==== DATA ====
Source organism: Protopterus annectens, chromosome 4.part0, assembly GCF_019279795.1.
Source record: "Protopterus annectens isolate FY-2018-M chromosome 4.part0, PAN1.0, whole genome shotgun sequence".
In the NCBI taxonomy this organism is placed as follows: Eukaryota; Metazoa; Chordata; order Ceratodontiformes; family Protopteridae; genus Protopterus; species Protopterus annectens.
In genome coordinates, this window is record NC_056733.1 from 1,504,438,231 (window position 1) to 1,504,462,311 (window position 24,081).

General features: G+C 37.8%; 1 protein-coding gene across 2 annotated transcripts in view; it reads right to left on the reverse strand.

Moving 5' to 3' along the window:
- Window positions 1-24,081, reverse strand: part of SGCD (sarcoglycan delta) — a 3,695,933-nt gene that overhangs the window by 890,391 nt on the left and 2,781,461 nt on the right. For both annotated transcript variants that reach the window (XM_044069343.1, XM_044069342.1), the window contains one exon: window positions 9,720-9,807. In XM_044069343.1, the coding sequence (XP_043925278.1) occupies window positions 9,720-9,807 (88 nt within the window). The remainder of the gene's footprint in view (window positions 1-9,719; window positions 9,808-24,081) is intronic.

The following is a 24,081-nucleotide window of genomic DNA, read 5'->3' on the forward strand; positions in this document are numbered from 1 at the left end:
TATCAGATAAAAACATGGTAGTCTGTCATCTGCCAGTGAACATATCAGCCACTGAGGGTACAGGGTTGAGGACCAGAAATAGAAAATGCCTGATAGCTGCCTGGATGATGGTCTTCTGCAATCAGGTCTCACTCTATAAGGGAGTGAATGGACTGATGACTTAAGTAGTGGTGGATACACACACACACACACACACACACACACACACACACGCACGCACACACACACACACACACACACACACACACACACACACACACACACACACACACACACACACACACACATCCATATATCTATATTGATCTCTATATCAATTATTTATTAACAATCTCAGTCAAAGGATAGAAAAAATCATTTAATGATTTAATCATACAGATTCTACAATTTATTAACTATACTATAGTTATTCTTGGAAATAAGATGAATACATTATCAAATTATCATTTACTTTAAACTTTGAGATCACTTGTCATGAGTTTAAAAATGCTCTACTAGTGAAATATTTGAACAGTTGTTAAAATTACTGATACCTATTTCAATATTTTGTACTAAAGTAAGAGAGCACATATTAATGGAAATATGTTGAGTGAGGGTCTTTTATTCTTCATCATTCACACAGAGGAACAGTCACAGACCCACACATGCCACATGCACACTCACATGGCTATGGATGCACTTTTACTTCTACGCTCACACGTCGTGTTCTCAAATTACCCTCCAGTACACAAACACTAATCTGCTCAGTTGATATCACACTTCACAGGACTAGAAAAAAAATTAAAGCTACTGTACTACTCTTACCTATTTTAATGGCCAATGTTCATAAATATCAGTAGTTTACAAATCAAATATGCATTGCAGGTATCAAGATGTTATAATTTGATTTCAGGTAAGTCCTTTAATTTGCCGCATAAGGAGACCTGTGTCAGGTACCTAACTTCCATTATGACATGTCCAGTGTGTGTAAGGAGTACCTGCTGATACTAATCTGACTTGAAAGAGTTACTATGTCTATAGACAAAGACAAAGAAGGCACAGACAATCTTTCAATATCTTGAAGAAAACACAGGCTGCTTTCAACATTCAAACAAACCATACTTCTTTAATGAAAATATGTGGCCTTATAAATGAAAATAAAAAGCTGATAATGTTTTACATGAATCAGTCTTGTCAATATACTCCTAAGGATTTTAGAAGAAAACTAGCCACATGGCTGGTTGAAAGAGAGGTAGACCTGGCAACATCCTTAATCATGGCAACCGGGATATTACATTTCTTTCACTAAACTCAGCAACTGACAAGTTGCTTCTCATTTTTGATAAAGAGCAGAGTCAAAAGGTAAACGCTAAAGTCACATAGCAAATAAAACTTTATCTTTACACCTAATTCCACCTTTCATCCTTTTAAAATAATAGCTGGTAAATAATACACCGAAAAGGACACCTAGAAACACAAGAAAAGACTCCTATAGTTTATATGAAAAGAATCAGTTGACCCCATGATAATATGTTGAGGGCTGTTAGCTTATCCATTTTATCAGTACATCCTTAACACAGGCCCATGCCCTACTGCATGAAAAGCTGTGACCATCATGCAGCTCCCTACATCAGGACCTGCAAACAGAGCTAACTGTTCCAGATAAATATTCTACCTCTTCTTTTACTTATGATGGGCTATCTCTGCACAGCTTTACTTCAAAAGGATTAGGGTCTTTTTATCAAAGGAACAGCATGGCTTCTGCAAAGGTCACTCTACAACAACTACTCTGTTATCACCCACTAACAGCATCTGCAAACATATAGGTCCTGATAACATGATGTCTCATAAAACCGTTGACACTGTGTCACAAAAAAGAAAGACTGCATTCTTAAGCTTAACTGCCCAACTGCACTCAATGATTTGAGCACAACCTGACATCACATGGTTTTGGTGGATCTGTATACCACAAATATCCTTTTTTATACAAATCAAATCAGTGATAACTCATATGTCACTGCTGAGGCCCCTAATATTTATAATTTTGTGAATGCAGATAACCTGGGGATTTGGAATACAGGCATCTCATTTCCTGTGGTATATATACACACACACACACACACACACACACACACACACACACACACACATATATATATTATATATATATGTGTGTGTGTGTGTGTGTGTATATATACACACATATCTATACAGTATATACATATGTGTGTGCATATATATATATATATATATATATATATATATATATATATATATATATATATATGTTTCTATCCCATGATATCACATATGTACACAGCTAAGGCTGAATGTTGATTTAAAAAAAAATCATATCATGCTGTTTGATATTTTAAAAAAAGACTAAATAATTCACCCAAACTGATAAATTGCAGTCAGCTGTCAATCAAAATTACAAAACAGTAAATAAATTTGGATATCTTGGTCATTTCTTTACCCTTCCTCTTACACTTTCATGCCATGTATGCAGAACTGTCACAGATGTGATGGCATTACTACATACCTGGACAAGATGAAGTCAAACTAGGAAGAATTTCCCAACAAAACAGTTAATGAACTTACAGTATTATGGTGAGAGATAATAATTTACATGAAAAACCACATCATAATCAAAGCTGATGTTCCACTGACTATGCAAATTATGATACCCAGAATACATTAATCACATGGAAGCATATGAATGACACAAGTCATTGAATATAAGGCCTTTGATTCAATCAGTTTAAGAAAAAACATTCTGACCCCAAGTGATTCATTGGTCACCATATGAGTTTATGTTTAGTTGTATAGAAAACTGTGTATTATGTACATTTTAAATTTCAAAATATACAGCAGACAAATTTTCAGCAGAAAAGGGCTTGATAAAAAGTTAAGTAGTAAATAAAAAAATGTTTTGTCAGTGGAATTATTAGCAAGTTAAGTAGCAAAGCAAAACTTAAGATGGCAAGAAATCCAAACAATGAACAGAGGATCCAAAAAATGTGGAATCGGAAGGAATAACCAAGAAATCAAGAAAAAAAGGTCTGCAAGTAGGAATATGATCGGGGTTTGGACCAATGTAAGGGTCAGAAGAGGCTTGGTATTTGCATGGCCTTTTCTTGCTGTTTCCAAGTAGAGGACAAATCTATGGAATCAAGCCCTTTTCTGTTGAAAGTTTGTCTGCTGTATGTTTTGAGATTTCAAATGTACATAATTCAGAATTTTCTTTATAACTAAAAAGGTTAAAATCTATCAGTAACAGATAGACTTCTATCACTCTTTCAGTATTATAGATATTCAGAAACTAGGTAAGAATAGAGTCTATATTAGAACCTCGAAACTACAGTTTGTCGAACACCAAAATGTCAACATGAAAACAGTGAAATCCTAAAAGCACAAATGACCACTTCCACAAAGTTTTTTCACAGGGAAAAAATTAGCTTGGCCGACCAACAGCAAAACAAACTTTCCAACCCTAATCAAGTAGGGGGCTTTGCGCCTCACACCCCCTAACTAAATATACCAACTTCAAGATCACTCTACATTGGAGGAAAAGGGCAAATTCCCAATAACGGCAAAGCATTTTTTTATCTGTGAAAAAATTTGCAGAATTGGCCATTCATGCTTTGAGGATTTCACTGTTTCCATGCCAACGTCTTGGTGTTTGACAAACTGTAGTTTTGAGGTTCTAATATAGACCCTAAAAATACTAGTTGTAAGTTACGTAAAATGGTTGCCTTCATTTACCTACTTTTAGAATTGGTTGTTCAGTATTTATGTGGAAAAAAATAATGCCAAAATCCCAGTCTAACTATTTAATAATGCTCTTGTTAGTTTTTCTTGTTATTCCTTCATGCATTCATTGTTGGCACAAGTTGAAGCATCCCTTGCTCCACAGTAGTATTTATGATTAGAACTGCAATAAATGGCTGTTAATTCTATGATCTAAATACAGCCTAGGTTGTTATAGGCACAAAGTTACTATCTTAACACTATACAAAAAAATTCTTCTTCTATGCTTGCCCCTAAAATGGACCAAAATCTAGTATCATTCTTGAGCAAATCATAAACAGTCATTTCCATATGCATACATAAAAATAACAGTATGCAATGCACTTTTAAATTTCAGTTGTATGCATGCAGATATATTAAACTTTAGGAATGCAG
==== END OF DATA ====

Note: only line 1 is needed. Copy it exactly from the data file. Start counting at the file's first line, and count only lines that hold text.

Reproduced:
Source organism: Protopterus annectens, chromosome 4.part0, assembly GCF_019279795.1.